Energy homeostasis and food digestion in mammals depend on proper pancreatic function. The adult pancreas is comprised of two main cellular compartments: the exocrine and the endocrine. Exocrine cells, including the acinar cells that produce and secrete digestive enzymes and the duct cells that transport these enzymes to the gut, encompass more than 80% of the total pancreatic mass1. Endocrine cells, which include insulin-producing beta cells and glucagon-producing alpha cells, are organized in the islets of Langerhans that are embedded in the exocrine tissue and secrete hormones to regulate blood glucose levels2.

Pancreatic cells acquire their differentiated fate through a highly-regulated, multistep process3. Evidence suggests that extrinsic cues provided by neuronal, endothelial, and mesenchymal cells guide pancreatic cell differentiation and proliferation in the embryo3,4,5. One example is the requirement of the aorta for the specification of early pancreatic precursors6. Later in development, endothelial cells were shown to play a central role in the development of both pancreatic endocrine and exocrine cells and to promote beta-cell differentiation4,6,7. Mesenchymal cells were shown to support the survival and expansion of common pancreatic progenitors, mainly through the secretion of the growth factor Fgf108,9. We have further shown that these cells support the proliferation of endocrine and exocrine precursors, as well as of differentiated cells (including acinar and beta cells) in the embryonic pancreas5. Recently, mesenchymal cells were further shown to regulate endocrine cells differentiation10.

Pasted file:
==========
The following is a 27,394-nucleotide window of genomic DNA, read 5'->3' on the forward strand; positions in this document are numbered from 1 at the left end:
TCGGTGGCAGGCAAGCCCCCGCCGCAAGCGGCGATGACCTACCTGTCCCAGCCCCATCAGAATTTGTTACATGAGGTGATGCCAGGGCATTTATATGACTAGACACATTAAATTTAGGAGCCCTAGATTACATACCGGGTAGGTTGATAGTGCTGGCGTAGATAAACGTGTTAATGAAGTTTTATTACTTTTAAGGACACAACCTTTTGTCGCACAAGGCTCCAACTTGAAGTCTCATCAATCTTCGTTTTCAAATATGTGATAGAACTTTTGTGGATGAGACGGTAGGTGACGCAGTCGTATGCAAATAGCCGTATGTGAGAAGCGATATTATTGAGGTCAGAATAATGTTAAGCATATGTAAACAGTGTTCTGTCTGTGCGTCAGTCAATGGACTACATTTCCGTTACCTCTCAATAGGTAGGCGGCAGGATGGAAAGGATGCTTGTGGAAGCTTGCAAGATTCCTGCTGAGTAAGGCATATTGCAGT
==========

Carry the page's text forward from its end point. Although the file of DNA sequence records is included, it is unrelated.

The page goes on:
In the adult, beta-cell function and mass were shown to depend on cells in their microenvironment, including neuronal, immune, and endothelial cells, as well as pericytes11,12,13. During injury, endothelial cells were shown to recruit immune cells to the pancreas to promote beta-cell replication13. Endothelial cells were further shown to produce extracellular matrix (ECM) components to support insulin expression and beta-cell function14. We recently demonstrated the requirement of islet pericytes for beta-cell function11. Lastly, cells of the pancreatic stroma were shown to regulate the progression of pancreatic ductal adenocarcinoma (PDAC)15,16. However, the identity of extrinsic cues that guide pancreas development, function, and tumorigenesis are largely unknown.